In a early 20th century New England home of wood frame construction and foundation of fieldstone and brick with some CMU, we get some puddling of water in a few areas of the unfinished basement floor after a strong rain. The "slab" is not a modern, thick, floated concrete affair, but almost a skim coat of some kind of grout or cement over dirt (related question: what's this floor made of?). The water appears to be coming up through this basement floor. We also get some seepage through the foundation walls, and there's some dark discoloration of some of the bricks.
seepage through foundation wall
some discolored bricks?
We're in an urban setting with tight property lines (only feet between structures) and no natural grade to move the surface water away from the foundation. The downspout situation on the property is not very good. We think that the cure for the problem would be connecting the roof leaders (downspouts) to an underground drywell/recharger system to move the stormwater away from the foundation, but this would be a fairly pricey endeavor.
UPDATE: I should have been more clear about the downspout situation. All are intact and in good shape, and well sealed. The problem is that the buildings are so close together here that there's no way to extend the downspouts in such a way that they would dump more than a couple feet away from a foundation wall. If I extend the downspouts away from this basement, they shoot into another basement. There's also very little permeable surface on the property (mostly paved). This is why we think hard piping to a big drywell would be required, lest our problem become our neighbors problem.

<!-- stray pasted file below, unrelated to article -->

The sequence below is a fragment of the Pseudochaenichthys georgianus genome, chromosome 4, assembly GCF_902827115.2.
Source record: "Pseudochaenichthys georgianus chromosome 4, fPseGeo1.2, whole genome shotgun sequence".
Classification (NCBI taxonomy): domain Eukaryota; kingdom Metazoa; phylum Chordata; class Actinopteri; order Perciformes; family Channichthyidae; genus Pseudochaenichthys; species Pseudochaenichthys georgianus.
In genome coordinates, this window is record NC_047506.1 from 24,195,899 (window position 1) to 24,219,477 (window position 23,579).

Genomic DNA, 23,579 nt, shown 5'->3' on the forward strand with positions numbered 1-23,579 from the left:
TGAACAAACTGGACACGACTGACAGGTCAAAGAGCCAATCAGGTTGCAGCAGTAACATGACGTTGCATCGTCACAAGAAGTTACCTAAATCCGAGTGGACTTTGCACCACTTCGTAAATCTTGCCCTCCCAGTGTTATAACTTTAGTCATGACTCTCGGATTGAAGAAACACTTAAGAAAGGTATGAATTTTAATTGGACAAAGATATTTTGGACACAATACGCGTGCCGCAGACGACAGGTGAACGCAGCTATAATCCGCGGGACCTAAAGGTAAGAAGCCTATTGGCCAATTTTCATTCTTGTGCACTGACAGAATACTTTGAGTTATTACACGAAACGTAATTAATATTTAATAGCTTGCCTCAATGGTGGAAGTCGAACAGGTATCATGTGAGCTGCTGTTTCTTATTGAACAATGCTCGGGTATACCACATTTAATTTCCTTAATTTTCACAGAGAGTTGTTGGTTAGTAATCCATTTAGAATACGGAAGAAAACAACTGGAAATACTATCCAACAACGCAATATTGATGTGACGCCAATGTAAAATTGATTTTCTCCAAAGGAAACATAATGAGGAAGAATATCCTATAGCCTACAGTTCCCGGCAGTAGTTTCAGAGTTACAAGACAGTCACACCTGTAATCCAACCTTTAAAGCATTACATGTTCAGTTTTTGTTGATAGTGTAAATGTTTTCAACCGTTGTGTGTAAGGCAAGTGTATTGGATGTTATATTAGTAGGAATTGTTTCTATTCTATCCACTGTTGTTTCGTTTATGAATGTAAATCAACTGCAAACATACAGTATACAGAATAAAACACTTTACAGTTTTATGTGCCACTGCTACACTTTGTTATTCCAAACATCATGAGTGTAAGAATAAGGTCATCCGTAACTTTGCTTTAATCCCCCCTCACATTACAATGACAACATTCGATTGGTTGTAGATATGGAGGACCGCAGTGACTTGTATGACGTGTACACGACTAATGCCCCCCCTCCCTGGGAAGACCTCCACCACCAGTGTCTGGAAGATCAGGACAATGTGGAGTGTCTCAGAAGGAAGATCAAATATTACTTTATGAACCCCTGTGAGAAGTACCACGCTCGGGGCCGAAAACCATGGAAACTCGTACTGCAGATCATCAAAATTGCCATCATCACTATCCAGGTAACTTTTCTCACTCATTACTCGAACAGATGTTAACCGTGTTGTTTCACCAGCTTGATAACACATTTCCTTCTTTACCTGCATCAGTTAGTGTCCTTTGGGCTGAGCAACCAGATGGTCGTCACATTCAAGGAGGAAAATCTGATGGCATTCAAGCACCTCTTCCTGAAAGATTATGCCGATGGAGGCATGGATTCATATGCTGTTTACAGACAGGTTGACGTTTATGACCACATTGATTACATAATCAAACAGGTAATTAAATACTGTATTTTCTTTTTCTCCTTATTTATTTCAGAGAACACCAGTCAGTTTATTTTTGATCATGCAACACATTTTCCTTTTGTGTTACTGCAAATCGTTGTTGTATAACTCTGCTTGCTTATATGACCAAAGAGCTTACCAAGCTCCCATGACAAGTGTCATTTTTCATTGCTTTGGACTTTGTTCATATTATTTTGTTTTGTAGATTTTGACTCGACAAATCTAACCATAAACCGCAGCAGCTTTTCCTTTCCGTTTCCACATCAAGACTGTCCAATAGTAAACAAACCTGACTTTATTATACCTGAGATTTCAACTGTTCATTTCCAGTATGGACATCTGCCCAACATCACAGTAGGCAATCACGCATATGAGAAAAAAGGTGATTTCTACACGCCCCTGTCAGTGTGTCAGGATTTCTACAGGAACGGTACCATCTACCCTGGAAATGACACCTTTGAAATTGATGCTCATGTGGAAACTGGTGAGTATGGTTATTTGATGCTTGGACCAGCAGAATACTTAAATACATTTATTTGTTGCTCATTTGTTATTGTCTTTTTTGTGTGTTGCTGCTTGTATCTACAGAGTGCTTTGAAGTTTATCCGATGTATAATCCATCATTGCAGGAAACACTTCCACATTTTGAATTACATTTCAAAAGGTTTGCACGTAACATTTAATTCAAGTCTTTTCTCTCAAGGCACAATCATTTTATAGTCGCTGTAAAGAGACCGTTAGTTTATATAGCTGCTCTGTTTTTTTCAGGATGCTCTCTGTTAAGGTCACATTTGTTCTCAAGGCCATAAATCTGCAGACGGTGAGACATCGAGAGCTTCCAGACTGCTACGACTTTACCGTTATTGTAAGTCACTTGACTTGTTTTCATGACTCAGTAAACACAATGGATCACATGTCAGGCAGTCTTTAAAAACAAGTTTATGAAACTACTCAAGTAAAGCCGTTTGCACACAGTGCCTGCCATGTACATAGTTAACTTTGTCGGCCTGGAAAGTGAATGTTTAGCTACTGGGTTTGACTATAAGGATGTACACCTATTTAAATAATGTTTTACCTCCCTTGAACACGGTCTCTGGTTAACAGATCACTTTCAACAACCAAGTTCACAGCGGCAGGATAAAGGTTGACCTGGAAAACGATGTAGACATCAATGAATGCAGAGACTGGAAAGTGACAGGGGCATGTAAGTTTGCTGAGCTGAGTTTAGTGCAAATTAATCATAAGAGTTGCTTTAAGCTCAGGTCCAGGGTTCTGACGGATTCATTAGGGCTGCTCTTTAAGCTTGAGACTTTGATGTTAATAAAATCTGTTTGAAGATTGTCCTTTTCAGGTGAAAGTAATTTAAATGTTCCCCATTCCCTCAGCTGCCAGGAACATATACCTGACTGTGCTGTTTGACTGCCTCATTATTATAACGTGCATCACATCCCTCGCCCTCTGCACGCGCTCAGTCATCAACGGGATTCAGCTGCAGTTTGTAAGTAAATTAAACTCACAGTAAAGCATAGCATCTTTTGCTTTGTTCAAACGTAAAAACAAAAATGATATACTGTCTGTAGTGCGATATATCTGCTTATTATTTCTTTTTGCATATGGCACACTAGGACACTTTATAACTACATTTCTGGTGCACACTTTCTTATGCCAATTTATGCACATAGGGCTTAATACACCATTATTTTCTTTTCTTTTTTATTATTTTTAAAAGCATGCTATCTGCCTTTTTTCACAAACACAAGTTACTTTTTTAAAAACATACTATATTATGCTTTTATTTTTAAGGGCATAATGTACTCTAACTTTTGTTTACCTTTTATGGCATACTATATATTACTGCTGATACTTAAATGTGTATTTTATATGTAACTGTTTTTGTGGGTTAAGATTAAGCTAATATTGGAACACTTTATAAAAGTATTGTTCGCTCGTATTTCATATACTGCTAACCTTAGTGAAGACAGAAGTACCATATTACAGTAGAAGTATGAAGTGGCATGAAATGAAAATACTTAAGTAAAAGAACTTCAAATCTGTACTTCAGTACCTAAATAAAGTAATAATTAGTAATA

If the occupants are not bothered by the occasional wet basement (used only for storage), would it be OK to leave the situation the way it is? Need we be concerned about other problems that this dampness and occasional flooding could cause?